But incorrect self-injection, like administering too little, too much, or at the wrong times, could result in low or high blood sugar, blood sugar fluctuations or other diabetes complications, said a different study also published in the National Library of Medicine.
TDC’s camp facilitators include assisting doctors, nurses, and people who have had diabetes for a long time but have successfully managed it.
During its August 2022 camp meeting, 14-year-old Hassan Yusuf was among 25 attendees. Thanks to Helen Vambe, a dietician and TDC volunteer who arranged for Yusuf to attend the camp in Ogun.
“I’m happy here, seeing others. I have learnt how to use insulin and (to) also avoid some foods because of my health status,” Yusuf said in Hausa, the language spoken in northern Nigeria.
Because paying out of pocket for insulin in Nigeria, where 133 million people are multidimensionally poor base on the National Bureau of Statistics data, is expensive, TDC connects patients with the ‘LifeForAChild’, a global organisation helping kids with diabetes, to access free insulin.
“Most people with Type-1 diabetes have to pay for themselves if they need insulin. But thankfully, we have a programme in Nigeria called LifeForAChild,” Adesina said.
On why the organisation targets children, Vambe said: “Managing diabetes is very difficult and challenging, [and] children with type-1 diabetes are mostly neglected. Nobody takes care of them, which gave birth to the initiative to bring them together.”
Talabi said the team has hosted 60 kids in camps in Ogun and Lagos since 2015. Adeshina, the Ogun State coordinator, said attendees had come from Jigawa, Kaduna, Lagos, Ogun, and Oyo.
Lagos-based 18-year-old Layemo Oluwapelumi attended TDC’s camp in 2021 and repeated in 2022 to gain more knowledge from the doctors to manage her condition.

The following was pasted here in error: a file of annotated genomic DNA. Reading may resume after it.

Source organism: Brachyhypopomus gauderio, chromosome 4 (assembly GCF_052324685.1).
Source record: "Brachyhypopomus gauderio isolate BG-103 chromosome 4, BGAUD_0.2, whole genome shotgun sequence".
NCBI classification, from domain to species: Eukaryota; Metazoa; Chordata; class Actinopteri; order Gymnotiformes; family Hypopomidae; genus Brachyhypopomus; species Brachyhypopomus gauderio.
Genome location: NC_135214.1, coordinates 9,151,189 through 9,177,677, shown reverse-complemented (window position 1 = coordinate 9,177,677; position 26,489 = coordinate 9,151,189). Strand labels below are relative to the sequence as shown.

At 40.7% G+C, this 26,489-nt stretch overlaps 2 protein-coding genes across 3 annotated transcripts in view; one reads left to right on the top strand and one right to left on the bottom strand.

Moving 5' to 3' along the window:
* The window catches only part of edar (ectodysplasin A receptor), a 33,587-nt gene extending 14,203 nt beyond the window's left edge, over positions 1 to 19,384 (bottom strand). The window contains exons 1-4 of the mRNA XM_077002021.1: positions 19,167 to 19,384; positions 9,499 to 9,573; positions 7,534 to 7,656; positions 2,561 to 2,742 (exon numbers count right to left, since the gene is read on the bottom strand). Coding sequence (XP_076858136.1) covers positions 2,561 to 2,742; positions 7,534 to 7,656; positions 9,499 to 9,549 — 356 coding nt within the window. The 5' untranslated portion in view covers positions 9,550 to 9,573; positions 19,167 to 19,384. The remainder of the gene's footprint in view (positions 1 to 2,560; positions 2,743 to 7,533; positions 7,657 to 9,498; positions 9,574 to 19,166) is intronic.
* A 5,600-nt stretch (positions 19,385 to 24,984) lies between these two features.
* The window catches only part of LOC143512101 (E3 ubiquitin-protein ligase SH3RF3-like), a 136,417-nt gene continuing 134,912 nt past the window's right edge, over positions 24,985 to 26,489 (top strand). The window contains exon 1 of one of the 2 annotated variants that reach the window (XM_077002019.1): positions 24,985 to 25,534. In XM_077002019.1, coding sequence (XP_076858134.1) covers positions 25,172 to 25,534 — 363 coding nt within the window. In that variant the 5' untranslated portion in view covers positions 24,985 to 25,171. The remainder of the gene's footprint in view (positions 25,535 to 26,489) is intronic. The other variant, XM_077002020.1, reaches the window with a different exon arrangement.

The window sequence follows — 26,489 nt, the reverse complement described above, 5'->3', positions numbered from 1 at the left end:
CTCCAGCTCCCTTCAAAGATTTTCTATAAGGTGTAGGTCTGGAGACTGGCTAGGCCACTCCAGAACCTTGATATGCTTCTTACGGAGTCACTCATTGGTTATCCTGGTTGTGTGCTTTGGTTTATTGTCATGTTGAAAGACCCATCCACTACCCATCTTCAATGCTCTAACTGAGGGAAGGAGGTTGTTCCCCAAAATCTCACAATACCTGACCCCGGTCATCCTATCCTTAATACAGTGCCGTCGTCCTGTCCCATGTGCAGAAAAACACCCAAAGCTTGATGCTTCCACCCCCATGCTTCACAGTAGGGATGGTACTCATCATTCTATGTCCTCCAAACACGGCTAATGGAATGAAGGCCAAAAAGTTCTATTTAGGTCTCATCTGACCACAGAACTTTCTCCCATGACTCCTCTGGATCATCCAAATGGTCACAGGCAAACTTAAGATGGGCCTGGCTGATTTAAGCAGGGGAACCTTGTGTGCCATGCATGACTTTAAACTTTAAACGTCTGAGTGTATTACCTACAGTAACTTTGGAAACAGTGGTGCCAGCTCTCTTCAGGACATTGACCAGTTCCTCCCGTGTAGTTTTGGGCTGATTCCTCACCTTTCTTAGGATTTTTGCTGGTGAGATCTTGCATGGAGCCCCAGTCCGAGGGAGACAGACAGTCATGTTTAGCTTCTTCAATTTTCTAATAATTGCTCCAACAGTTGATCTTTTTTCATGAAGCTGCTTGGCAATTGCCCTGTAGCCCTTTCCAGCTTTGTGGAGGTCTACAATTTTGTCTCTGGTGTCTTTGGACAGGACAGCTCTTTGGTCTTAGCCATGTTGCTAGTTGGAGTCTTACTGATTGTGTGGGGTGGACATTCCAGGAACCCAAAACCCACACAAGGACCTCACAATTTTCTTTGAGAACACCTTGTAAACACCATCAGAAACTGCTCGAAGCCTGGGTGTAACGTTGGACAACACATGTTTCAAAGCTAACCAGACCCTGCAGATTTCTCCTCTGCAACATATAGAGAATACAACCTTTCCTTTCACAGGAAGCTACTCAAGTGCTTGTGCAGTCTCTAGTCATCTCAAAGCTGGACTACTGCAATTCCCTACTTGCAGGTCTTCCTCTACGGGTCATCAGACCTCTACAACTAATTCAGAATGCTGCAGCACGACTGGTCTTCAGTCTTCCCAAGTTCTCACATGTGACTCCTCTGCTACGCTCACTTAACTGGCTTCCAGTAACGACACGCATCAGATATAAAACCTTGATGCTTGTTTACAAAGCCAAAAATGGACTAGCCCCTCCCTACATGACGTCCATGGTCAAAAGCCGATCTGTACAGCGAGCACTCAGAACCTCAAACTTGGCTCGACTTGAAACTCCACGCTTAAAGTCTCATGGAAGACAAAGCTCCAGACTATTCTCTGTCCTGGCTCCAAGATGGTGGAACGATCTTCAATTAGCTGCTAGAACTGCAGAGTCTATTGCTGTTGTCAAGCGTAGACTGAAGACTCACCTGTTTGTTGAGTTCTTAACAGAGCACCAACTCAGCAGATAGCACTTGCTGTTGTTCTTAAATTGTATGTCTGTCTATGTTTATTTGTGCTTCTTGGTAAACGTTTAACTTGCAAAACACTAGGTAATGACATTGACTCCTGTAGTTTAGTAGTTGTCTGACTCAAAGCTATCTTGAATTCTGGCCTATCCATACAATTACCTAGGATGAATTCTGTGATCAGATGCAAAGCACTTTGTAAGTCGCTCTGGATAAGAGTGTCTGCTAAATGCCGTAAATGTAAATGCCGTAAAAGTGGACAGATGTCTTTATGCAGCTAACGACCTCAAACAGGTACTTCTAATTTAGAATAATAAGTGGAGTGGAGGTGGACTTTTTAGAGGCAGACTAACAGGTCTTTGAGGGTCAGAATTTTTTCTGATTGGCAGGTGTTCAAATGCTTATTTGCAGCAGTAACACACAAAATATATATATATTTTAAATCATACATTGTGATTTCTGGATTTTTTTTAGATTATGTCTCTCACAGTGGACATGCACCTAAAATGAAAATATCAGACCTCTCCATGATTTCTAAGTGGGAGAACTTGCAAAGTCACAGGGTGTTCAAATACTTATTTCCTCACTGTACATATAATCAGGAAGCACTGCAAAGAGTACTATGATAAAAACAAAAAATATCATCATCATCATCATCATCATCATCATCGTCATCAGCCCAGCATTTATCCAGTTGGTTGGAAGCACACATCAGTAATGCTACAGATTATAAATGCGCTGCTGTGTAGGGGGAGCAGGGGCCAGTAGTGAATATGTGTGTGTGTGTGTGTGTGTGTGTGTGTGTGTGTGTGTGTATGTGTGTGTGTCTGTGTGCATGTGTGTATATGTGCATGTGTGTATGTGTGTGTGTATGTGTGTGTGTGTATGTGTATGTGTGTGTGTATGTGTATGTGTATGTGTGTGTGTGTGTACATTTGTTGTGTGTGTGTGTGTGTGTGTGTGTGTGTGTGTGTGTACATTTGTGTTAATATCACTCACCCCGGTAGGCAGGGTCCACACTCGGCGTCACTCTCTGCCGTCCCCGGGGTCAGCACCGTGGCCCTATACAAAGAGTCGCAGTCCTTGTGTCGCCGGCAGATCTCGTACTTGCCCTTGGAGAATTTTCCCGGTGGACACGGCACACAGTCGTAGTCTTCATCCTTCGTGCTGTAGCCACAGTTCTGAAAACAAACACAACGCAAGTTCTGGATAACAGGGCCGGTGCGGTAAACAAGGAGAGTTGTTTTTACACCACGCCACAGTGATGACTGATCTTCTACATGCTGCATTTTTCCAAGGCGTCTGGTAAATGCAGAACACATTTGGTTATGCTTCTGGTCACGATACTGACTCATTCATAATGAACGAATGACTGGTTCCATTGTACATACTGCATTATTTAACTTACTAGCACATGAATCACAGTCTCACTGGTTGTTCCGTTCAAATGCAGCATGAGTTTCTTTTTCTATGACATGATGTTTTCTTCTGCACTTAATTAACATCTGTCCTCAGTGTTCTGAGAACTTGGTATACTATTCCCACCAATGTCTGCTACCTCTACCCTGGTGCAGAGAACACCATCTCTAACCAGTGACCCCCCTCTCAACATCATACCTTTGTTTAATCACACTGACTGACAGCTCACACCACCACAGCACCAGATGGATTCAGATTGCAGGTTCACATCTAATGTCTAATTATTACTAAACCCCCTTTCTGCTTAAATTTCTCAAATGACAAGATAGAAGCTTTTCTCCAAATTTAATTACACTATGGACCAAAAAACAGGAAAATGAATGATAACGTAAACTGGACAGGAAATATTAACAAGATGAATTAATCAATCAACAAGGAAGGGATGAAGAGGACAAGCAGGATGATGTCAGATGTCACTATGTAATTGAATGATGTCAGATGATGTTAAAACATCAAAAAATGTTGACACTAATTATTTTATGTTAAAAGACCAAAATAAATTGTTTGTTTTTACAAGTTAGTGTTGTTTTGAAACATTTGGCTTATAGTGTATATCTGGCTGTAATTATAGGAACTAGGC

“I have not learnt about what was taught here before. This  is my second year at the camp organised. Last year , we were not much like this. But this current one, we are much . We saw our doctors and interacted with them”, she said.
TDC also partners with the Ogun State Local Government Service Commission for grassroots mobilisation; and with the state’s general hospitals, the Olabisi Onabanjo University Teaching Hospital, and the Federal Medical Centre in Abeokuta to provide secondary and tertiary care to patients who need it while maintaining its own clinic in Isara town, Ogun, that gives primary care to patients Monday to Friday, between 8 a.m and 3 p.m.
However, while TDC desires to organise camps in states other than Ogun, it cannot do so for financial constraints, plus it would need a sizable number of mobilising volunteers (which it does not have) in those states to hold the programmes there successfully.
The founder said the centre struggles to pay its six clinical staff and four support workers monthly, as inflows from public donations could be slow.
This story was produced with the support of Nigeria Health Watch through the Solutions Journalism Network, a nonprofit organisation dedicated to rigorous and compelling reporting about responses to social problems.